In my experience, waterfall-guzzling suffers from two major problems. First, it forces you to rely only on emotional reasoning when deciding what to consume. And just as emotional eating doesn’t usually result in the best diet, I don’t believe strictly emotional information consumption results in the best quality.

Second, waterfall-guzzling pressures you to seek summaries instead of substance. It’s far easier for me to scan Twitter than it is to read a 1000 word article on a topic. It’s even easier for me to read that 1000 word article than it is to read a 200 page book. The pressure of the waterfall makes us shallower.

Tweets are Not Short Articles, Blogs are Not Short Books

This pressure toward shallowness is dangerous because articles aren’t the same as books. Reading two dozen articles isn’t the same as reading one entire book. Similarly reading 140 character tweets doesn’t add up to one article with a thesis and supporting argument.

I wrote a precursor tweet to this article on Twitter earlier:

“Books, not just blogs. Ideas, not just tweets. Depth matters in thinking and in life.”

Interesting, maybe. Especially if you only need five seconds of your time to read it. But there are no arguments, no hard-earned conclusions, no tangents of thought. Just statements that you either agree with or don’t, that either trigger you to think or forget it entirely.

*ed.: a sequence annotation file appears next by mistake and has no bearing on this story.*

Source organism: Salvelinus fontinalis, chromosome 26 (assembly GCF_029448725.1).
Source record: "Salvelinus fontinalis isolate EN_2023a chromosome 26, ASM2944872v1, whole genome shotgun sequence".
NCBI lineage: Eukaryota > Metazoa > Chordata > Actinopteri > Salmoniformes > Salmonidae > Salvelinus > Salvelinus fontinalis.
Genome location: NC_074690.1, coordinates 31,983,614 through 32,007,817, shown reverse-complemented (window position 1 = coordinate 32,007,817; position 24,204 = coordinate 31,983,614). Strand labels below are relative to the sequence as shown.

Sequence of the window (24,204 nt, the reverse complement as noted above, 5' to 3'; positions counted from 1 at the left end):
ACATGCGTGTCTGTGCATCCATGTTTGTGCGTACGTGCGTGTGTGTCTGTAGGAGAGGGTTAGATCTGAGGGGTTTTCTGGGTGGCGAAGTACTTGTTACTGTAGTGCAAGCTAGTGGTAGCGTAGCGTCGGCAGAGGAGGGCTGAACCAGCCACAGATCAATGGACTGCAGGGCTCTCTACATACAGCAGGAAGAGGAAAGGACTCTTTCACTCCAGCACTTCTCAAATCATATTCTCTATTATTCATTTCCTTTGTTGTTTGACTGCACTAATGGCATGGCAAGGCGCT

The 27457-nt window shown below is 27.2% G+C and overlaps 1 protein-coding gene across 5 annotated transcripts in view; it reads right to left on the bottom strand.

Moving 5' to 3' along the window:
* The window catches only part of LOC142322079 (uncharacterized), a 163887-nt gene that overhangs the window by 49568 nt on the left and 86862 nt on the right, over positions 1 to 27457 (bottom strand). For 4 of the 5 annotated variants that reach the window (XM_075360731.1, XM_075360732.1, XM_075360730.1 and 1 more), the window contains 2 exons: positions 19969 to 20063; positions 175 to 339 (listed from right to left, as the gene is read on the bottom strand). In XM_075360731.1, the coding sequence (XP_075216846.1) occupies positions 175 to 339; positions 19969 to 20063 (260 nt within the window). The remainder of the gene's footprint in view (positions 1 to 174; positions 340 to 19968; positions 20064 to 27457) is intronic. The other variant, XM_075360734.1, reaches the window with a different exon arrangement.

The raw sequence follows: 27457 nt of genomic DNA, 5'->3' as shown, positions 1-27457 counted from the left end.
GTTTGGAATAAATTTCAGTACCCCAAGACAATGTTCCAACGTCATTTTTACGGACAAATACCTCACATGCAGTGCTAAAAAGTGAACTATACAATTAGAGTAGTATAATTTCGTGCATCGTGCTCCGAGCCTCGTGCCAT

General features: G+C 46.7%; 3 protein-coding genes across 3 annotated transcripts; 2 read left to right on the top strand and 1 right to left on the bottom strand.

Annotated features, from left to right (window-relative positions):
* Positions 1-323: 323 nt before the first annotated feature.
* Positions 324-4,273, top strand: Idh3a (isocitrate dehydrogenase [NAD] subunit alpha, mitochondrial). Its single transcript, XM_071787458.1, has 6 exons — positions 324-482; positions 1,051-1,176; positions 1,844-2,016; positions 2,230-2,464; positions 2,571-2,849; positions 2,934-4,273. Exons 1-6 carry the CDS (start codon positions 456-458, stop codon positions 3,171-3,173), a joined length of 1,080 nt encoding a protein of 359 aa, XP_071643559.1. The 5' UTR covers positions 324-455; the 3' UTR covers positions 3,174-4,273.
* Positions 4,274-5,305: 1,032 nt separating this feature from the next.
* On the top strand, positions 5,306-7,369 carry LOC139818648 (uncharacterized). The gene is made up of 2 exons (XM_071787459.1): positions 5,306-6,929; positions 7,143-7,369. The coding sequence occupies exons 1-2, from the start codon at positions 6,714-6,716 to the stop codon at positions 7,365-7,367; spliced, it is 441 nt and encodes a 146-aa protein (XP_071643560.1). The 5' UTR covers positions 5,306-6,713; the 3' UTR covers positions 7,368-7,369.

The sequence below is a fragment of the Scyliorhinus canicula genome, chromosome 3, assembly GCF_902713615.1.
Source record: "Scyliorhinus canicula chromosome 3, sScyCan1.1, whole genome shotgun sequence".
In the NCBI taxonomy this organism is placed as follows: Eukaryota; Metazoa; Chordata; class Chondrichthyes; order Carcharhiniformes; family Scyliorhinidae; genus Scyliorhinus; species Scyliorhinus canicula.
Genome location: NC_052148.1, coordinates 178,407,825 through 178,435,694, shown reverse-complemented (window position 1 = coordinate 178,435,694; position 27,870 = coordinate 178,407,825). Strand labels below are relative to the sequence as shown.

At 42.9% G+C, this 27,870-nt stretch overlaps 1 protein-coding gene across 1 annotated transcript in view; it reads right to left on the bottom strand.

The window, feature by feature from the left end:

Similarly, this article isn’t the same as reading an entire book, such as How We Decide or The Paradox of Choice. I can briefly touch on arguments and present a few pieces of evidence. But I can’t deepen the ideas, present every relevant viewpoint, tell vivid stories that will make the information stick with you forever.

After having written a few books, I can say that writing a book doesn’t feel the same as writing an article. It’s like the difference between a week-long interaction and a speed date. Writing a book doesn’t have the same breathless urgency to each sentence, as if any explanation over two paragraphs must be dropped for something more interesting and succinct.

This doesn’t mean books are universally better. Simply that some ideas need them. Some can be sufficiently expressed in an aphorism, others require 1000 pages to truly understand. By choosing shallowness you cut yourself off from every argument that can’t be summed up in a sentence.

Cultivating Silence in the Age of Noise

My solution has been to deliberately cull the noise from my life. I don’t own a television, so any shows I watch must be selected beforehand. I regularly remove people from Facebook and Twitter, unsubscribe from blogs or email newsletters.

My goal is to be chronically empty. That is, I should be able to easily empty all my information accounts each day, so that there are no unread messages, tweets, unseen photos of friends. My goal is to create silence.

Silence isn’t a vacuum, however. It creates space that lets me read books instead of just blogs, follow genuine friends instead of just acquaintances, and spend time thinking about deeper ideas instead of irrelevant details.

What are your thoughts? Do you guzzle waterfalls or sip from a straw? What is your strategy for managing the flood of information without drowning in it? Please share your thoughts in the comments!

Image courtesy of Thomas Faivre-Duboz